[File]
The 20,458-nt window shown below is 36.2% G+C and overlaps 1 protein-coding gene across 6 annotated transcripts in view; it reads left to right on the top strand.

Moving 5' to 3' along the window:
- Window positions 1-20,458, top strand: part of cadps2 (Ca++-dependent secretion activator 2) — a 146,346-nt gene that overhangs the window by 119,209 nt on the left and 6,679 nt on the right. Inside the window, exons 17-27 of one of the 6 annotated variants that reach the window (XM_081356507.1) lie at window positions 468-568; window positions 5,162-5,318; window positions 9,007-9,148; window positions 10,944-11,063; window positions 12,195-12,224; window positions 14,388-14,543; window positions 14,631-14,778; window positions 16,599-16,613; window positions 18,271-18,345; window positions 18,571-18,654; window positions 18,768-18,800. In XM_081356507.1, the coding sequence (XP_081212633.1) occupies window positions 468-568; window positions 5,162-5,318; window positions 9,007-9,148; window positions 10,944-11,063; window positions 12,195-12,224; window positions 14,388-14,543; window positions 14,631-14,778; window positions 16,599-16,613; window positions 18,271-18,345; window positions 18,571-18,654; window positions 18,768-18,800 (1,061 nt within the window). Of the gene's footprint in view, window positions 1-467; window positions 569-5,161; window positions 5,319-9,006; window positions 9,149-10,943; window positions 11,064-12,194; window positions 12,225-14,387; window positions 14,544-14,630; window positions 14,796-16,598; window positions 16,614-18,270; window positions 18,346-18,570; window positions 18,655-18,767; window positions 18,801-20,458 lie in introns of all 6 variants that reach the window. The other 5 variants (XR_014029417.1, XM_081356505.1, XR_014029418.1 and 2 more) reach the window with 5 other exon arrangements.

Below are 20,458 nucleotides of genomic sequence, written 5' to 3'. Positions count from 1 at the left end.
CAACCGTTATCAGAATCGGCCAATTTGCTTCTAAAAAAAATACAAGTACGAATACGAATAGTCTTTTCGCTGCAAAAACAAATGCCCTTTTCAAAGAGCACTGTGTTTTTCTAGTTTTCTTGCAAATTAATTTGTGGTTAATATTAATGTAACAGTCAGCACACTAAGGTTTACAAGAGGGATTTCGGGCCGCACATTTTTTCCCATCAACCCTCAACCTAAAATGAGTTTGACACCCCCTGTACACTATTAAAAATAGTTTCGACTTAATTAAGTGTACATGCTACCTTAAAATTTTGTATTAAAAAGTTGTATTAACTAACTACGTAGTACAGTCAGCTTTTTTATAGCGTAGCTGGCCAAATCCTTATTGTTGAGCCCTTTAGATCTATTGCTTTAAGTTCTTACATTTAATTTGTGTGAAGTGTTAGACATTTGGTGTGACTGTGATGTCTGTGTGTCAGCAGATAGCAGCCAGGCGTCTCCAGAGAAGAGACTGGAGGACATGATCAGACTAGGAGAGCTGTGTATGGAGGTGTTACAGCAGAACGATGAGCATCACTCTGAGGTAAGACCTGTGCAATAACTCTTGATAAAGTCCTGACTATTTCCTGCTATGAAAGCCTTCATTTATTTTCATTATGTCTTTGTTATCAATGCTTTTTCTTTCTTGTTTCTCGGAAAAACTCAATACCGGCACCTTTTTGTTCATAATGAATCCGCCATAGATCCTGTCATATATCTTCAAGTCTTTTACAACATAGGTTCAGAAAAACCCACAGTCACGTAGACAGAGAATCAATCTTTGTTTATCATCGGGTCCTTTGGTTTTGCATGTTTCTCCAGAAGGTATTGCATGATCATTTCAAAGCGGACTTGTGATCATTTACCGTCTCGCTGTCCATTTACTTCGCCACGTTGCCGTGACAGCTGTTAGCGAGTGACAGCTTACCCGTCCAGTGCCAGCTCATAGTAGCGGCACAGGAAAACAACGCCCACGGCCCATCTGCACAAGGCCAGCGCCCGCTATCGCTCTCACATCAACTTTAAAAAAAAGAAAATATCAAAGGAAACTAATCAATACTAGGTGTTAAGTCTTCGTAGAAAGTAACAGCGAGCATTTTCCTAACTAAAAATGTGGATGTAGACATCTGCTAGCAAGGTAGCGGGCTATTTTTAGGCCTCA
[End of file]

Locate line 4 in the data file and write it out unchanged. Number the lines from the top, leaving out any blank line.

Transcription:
Below are 20,458 nucleotides of genomic sequence, written 5' to 3'. Positions count from 1 at the left end.